Skagit Paddle

A river runs through it

Wednesday, September 5, 2018

Paddling down the Skagit River, the last thing I expected was a current running up the South Fork, pushing me into the North Fork.

My car was at the Conway boat ramp. I’d gotten a ride to Burlington and already paddled three hours against blustery winds. The North Fork leading to La Conner was not an option.

On this first day of clear weather after weeks of dense smoke, I had launched my kayak from a gravel bed near the Burlington Railroad bridge, startling a flock of Canada geese.

The whoosh of tires told me when Riverside Boulevard was overhead. Then I passed under I-5, feeling the pressure waves of heavy trucks banging and thumping above. This is the bridge which fell into the river not long ago; when would metal fatigue strike again?

Cruising the three-mile river bend to Mount Vernon, it was briefly quiet. Beneath me I saw tangles of sunken roots, their trunks yearning downstream, broken tops bobbing like heads of otters or seals, dripping with moss. I tried to avoid them, but felt a thump from time to time.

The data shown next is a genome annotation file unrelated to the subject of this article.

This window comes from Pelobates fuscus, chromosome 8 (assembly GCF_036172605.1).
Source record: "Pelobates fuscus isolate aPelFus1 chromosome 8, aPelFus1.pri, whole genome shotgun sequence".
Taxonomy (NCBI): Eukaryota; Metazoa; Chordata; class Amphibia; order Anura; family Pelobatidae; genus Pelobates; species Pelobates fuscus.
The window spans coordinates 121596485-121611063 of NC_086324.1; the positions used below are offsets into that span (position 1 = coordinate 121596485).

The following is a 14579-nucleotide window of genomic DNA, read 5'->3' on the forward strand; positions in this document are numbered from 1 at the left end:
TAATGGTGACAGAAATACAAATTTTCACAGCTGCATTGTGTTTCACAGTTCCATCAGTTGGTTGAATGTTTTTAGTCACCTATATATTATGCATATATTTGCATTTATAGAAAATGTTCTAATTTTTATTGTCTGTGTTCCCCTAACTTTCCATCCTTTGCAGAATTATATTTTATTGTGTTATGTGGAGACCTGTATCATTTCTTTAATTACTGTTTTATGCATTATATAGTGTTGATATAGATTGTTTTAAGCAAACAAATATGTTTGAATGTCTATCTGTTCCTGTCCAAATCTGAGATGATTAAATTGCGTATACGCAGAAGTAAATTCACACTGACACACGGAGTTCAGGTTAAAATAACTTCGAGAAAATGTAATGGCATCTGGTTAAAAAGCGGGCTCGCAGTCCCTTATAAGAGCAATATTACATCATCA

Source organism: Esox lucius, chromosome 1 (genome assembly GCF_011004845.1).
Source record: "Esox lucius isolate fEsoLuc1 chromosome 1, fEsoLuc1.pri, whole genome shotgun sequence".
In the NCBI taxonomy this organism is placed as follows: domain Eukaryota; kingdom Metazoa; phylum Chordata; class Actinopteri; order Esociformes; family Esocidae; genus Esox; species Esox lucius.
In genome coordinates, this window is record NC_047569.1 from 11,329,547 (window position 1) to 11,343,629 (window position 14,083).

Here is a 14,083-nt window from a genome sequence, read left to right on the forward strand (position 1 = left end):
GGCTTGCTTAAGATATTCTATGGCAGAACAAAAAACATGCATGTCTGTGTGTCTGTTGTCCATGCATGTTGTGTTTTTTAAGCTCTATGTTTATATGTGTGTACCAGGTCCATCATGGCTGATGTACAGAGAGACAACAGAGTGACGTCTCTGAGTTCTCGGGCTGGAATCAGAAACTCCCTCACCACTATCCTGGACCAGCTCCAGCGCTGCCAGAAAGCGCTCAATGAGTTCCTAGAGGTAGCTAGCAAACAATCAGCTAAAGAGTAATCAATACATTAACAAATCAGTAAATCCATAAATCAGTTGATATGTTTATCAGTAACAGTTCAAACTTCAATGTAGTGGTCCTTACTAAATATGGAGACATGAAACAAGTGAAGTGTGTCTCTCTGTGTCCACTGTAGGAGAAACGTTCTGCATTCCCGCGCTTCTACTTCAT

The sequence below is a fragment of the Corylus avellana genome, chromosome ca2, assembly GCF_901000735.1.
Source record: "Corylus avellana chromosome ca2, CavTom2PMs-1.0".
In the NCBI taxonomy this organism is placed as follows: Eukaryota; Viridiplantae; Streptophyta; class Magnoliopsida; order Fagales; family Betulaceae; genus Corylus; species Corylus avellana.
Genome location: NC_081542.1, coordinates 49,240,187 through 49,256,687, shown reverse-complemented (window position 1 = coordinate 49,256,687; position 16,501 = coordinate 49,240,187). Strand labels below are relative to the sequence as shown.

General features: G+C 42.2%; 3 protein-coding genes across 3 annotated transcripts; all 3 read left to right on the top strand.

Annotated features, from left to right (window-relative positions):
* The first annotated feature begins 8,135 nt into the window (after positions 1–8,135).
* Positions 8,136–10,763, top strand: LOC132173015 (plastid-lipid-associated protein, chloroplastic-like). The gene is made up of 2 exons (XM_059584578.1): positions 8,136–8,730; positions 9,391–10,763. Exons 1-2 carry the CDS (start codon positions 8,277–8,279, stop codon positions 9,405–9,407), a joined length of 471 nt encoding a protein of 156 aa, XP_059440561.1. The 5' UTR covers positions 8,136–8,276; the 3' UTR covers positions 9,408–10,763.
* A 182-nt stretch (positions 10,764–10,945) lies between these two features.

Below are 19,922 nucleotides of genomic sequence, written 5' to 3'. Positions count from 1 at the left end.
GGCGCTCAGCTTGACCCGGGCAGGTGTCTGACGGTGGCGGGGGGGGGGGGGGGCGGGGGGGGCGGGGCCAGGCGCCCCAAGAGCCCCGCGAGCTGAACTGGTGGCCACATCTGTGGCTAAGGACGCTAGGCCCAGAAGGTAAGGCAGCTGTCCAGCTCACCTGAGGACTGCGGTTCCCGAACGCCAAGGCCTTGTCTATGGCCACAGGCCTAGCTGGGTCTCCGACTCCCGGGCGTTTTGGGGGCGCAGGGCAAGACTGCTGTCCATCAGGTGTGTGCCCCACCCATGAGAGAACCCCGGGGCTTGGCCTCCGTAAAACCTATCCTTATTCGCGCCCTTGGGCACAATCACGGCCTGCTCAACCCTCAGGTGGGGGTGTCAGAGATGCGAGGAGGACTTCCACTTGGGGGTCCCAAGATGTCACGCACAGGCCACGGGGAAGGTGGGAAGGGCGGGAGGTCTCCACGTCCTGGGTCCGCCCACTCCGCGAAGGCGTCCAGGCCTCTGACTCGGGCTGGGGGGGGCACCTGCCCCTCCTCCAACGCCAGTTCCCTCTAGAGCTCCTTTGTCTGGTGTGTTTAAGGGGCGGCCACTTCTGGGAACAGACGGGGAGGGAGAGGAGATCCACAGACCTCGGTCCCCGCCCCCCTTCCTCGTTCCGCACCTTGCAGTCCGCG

On a sandbar, one bleached skeleton tree stretched nearly a hundred feet from root to tip, awaiting the next flood to carry it to the ocean.

High rock dikes protect the little town of Avon, west Mount Vernon, and the City of Anacortes’ water intake. Sprinkles of rain meant it was time to put on my jacket: nearly impossible to wiggle into without getting out of the boat. Delicately, I eased myself out onto a splintery floating dock. A false move would send the kayak in one direction and me into the water.

Raising a hellish metallic banging, a giant excavator hoisted jagged boulders from waiting trucks, dropping them at the water’s edge, pounding them into place. The Army Corps of Engineers won’t be leaving Mount Vernon to flood again.

Traffic noise increased as I passed Lions’ Park and under the Division Street truss-swing bridge, built in 1954, which no longer opens for boat traffic.

A heron on a limb above me took flight with a squawk. An orange fishing boat decorated with Confederate flags roared past, making beautiful ripples to reflect sky and trees.

After the South Fork and its moment of frenzy, I splashed into a quiet pool carpeted with green and yellow leaves; then another with white feathers and after, gray feathers—like some fairytale quest.

Floating foam and the smell of cattle betrayed the presence of Fir Island. The dike looked low here, overgrown with alders and blackberries—perhaps it’s not on the Corps of Engineers’ list of priorities?

I heard the traffic on the Conway bridge. Two Jet Skis buzzed past, gratefully out of sight as I nosed my craft onto the ramp and tumbled out, rear-first into the mud.

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